Whereas, in TV production houses as well as commercial film making you can expect faster progress. You can look for job opportunities in:
Film Production Houses such as Reliance Big Entertainment, Yash Raj Films Pvt Ltd, Balaji Telefilms Ltd, Red Chillies Entertainment Pvt Ltd, Wizcraft International Entertainment, Dharma Productions, Muka Arts, and Illuminati Films among many others.
Television series and Web series production companies such as Balaji Telefilms, Bennett, Coleman & Co. (The Times of India Group), UTV Television, Zee Telefilms, Television Eighteen India, Sony Entertainment Television, Dice Media, Buzzfeed, The Viral Fever, AIB, East India Comedy, Green Gold Animation, Hats Off Production, Big Synergy, Star India, and Endemol among many others. etc.
Television Commercial Production companies such as: Flying Saucer, Little Red Car Films, Nirvana Films, Corcoise Films, Equinox Films, MAD films, etc.
On the other hand, if you want to start working independently you would need a lot of experience in this field. Therefore you can take up working on short-term contracts for post-production studios, television companies, web series, and documentaries. You must make a Portfolio that may help you in attracting exciting feature or short film editing projects or contracts. You might also get opportunities by working in other big or small-budget films which include web series, and documentaries, and gain experience.
Salary of Film Editor
By all probabilities, you will have to begin your career as a 2nd Assistant Editor or if you have notable experience before joining the profession, as a 1st Assistant Editor.
Earning as a 2nd Assistant Editor
As a 2nd Assistant, you may have to start with a low salary, which will just be enough to cover your basic expenses. However, there are associations for the crew that sets a minimum pay. Here are some examples of how much you can make:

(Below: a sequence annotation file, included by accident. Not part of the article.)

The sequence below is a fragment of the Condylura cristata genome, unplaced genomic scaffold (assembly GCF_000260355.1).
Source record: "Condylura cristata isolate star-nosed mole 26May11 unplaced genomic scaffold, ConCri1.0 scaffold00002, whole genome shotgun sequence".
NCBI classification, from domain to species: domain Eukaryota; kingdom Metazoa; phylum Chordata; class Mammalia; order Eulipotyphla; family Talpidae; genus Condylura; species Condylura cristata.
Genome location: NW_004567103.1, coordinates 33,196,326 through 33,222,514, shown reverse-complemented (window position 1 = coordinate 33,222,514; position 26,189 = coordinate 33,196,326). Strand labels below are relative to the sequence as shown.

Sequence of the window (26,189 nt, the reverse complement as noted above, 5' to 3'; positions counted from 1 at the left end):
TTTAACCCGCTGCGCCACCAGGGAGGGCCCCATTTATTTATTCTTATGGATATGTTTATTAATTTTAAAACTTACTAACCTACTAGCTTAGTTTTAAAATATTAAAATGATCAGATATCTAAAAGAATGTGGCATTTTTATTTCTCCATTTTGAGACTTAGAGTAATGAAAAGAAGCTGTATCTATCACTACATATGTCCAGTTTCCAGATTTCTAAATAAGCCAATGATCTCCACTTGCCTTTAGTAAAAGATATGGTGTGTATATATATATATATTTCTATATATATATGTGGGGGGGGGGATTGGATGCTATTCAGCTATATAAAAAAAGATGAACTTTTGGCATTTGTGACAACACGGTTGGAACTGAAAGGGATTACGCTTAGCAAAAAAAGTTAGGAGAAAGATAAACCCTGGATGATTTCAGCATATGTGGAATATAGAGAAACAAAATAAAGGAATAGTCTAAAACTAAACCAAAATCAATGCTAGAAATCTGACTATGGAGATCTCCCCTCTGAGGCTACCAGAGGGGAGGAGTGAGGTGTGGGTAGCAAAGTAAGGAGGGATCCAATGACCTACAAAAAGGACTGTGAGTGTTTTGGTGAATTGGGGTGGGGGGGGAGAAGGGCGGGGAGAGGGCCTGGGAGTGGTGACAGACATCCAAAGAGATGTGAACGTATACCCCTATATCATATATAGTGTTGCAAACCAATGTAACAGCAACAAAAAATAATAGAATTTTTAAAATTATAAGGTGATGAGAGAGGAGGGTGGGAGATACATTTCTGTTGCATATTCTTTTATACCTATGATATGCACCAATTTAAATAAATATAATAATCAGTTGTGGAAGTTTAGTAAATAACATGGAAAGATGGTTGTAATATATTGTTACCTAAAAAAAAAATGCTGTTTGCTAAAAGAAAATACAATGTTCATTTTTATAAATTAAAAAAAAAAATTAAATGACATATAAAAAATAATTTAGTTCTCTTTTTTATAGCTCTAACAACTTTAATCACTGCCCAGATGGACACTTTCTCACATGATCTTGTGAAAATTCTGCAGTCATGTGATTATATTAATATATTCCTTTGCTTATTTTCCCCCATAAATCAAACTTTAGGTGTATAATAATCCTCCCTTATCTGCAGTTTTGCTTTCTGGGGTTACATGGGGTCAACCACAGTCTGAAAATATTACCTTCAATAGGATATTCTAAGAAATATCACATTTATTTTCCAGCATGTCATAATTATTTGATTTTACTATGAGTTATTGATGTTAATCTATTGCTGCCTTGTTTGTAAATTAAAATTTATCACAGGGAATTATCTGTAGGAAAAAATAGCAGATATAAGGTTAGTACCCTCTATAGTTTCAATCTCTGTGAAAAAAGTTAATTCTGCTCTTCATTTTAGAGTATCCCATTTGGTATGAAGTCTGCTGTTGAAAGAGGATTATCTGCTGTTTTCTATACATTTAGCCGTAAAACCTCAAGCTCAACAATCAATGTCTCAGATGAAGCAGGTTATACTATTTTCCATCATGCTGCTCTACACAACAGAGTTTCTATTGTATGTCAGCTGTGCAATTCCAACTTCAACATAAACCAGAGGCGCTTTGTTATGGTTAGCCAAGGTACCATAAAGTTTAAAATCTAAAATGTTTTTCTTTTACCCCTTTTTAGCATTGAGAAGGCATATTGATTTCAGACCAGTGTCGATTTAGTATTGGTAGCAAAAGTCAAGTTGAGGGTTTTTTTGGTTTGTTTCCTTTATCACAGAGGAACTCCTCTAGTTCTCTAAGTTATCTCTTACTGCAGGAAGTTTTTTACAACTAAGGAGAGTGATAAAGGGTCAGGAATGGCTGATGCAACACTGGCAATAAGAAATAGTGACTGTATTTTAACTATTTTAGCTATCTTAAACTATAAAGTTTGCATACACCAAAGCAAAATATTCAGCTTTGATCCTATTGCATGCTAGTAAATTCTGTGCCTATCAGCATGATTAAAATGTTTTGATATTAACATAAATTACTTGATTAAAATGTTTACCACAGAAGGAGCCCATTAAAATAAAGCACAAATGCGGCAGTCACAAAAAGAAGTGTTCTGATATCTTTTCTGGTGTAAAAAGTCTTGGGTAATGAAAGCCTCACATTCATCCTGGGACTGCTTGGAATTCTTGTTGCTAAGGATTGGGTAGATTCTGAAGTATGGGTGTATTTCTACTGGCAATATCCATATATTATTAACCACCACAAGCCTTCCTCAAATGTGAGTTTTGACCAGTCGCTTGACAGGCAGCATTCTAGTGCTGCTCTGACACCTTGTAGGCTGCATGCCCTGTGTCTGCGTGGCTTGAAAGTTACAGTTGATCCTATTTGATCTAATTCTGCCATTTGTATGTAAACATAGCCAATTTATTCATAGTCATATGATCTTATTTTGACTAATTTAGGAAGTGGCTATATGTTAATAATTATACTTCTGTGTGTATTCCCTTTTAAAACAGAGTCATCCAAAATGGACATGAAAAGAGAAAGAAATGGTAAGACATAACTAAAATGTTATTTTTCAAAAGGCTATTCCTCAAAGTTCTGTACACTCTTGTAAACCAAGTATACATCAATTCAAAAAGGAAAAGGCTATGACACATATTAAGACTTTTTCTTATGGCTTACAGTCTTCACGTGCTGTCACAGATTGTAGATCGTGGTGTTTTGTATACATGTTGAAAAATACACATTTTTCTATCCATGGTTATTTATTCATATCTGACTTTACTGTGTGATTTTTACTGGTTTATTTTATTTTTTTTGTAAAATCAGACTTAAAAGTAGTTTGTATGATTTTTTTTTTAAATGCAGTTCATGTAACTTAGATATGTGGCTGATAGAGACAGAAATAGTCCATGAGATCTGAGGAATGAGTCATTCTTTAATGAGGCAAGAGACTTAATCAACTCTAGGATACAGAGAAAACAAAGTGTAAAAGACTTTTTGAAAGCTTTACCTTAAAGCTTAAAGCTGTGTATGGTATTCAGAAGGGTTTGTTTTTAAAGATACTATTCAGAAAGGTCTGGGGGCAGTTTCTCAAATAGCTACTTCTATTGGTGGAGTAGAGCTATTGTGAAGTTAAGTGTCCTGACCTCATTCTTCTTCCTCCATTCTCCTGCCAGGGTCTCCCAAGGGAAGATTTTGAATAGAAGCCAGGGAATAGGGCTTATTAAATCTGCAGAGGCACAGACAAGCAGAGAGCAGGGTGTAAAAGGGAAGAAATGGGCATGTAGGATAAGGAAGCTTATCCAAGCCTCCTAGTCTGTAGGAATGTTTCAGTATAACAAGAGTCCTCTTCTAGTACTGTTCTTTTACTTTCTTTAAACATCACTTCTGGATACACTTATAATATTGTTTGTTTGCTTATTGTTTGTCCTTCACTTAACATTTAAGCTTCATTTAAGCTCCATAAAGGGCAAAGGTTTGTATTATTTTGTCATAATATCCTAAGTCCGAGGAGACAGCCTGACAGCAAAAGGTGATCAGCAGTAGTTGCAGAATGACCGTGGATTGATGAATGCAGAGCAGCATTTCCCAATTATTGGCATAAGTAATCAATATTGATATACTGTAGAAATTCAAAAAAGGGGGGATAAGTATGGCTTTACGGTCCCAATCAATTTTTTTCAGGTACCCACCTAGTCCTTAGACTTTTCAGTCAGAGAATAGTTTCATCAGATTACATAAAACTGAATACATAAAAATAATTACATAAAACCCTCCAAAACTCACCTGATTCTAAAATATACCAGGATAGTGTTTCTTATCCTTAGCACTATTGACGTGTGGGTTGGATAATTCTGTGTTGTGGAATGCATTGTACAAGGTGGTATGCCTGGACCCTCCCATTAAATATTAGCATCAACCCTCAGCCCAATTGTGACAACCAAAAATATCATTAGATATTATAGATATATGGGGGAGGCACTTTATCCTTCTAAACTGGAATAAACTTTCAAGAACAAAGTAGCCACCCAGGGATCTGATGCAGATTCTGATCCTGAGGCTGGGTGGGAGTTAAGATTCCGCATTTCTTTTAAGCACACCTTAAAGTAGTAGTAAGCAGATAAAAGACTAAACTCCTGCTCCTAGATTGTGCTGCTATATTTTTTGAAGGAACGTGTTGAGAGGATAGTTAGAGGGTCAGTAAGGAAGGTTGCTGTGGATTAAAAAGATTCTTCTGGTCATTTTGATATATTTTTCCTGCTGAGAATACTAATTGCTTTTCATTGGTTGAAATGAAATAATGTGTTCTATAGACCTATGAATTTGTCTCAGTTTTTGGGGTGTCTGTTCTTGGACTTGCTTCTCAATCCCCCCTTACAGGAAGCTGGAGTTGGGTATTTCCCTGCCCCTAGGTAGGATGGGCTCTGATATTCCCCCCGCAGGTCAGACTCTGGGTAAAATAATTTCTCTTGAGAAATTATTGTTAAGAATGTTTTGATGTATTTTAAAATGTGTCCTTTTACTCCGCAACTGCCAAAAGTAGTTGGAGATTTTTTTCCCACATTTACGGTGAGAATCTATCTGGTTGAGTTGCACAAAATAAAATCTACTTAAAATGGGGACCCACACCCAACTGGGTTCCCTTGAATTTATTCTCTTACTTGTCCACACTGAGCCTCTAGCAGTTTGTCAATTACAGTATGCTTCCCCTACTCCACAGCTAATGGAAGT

As a 2nd Assistant in a low-budget regional movie, you could be paid about a lakh – so assuming that you get one movie a year, you will make 8/8.5K a month. A big-budget Bollywood / Tollywood movie will fetch you about 2 lakhs for the project. So in that case, you will earn an average of about Rs. 18,000 a month.
As a 2nd Assistant in a commercial film or other similar productions, you might be paid on an hourly basis. Assuming that you are getting work on at least 15 days in a month, you may make about Rs. 12-20,000 a month.
So, overall, assuming you take up several projects in a year, your average earning per month could be between Rs. 8,000 – 20,000 or even more a month.
Earning as a 1st Assistant Editor
A 1st Assistant in a big-budget Bollywood / Tollywood movie might be paid 5-6 lakh for the project. So, assuming that you are doing only 1 movie a year, you will be earning anything between Rs. 40,000-50,000 a month. But then you can do other projects too.
However, a 1st Assistant in a low-budget regional movie might be paid 2-3 lakh for the project. So, assuming that you are doing only 1 movie a year, you will be earning anything between Rs. 18,000-25,000 a month. But then you can do other projects too.
So, overall, assuming you take up several projects in a year, your average earning per month could be between Rs. 20,000 – 50,000 or even more a month.
Earning as a senior member of an editing team